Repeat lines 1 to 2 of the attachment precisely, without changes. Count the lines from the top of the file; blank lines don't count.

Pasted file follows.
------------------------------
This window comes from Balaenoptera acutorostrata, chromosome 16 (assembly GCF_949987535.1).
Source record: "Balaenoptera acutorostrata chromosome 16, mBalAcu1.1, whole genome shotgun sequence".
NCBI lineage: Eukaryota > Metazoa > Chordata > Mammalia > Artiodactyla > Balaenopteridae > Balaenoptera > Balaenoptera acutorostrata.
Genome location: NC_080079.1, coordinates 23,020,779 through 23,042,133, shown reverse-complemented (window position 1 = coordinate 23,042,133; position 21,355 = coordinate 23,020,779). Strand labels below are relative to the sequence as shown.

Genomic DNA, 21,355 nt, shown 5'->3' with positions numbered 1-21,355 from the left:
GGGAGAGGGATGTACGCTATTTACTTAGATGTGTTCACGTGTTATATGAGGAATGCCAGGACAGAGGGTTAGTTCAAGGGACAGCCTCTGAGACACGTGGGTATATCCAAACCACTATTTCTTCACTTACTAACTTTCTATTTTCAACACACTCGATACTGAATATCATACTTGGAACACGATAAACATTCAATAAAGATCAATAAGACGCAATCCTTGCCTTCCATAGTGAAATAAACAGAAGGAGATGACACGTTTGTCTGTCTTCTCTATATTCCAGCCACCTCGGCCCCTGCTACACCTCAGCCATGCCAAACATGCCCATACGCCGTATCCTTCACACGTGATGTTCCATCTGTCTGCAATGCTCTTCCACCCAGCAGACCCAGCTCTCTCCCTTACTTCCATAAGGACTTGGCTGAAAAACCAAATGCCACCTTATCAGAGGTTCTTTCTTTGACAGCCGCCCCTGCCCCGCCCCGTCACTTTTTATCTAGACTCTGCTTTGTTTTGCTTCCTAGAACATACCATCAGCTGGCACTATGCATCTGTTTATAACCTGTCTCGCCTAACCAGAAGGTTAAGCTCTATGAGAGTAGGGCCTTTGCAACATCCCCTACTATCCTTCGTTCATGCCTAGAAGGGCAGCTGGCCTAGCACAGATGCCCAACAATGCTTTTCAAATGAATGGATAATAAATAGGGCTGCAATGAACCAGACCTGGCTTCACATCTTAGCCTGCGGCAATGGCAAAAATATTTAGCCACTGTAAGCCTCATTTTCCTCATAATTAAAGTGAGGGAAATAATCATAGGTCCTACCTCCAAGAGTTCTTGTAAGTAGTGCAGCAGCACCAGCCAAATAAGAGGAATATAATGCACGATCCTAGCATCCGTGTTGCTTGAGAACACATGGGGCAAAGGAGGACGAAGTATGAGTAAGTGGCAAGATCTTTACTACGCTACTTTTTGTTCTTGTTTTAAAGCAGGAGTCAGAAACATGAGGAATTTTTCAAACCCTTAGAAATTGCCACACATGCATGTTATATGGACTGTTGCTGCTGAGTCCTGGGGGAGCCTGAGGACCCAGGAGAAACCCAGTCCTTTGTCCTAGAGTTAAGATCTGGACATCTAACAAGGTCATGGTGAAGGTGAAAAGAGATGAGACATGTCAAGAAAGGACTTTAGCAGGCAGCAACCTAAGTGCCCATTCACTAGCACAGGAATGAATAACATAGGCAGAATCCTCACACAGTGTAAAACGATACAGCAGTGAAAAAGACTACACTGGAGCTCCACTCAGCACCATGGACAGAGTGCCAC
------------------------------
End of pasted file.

This window comes from Balaenoptera acutorostrata, chromosome 16 (assembly GCF_949987535.1).
Source record: "Balaenoptera acutorostrata chromosome 16, mBalAcu1.1, whole genome shotgun sequence".